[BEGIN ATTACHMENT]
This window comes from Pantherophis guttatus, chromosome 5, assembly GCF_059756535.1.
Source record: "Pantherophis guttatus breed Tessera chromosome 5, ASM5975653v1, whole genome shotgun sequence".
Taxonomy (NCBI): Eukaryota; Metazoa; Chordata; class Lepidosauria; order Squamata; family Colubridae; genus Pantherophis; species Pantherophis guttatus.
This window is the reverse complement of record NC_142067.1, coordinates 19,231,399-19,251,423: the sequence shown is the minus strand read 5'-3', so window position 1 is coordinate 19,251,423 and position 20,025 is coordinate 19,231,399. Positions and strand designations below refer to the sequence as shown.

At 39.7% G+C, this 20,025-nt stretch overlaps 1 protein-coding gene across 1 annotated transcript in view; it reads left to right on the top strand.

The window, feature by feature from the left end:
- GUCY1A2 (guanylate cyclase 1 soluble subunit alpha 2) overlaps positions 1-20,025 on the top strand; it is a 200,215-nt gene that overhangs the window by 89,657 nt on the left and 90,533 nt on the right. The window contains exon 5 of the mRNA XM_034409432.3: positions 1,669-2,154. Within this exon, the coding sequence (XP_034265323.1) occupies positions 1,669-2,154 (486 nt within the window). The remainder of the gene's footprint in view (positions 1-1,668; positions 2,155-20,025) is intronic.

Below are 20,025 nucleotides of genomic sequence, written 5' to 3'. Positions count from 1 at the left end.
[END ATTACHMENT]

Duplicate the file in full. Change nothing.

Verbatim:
This window comes from Pantherophis guttatus, chromosome 5, assembly GCF_059756535.1.
Source record: "Pantherophis guttatus breed Tessera chromosome 5, ASM5975653v1, whole genome shotgun sequence".
Taxonomy (NCBI): Eukaryota; Metazoa; Chordata; class Lepidosauria; order Squamata; family Colubridae; genus Pantherophis; species Pantherophis guttatus.
This window is the reverse complement of record NC_142067.1, coordinates 19,231,399-19,251,423: the sequence shown is the minus strand read 5'-3', so window position 1 is coordinate 19,251,423 and position 20,025 is coordinate 19,231,399. Positions and strand designations below refer to the sequence as shown.

At 39.7% G+C, this 20,025-nt stretch overlaps 1 protein-coding gene across 1 annotated transcript in view; it reads left to right on the top strand.

The window, feature by feature from the left end:
- GUCY1A2 (guanylate cyclase 1 soluble subunit alpha 2) overlaps positions 1-20,025 on the top strand; it is a 200,215-nt gene that overhangs the window by 89,657 nt on the left and 90,533 nt on the right. The window contains exon 5 of the mRNA XM_034409432.3: positions 1,669-2,154. Within this exon, the coding sequence (XP_034265323.1) occupies positions 1,669-2,154 (486 nt within the window). The remainder of the gene's footprint in view (positions 1-1,668; positions 2,155-20,025) is intronic.

Below are 20,025 nucleotides of genomic sequence, written 5' to 3'. Positions count from 1 at the left end.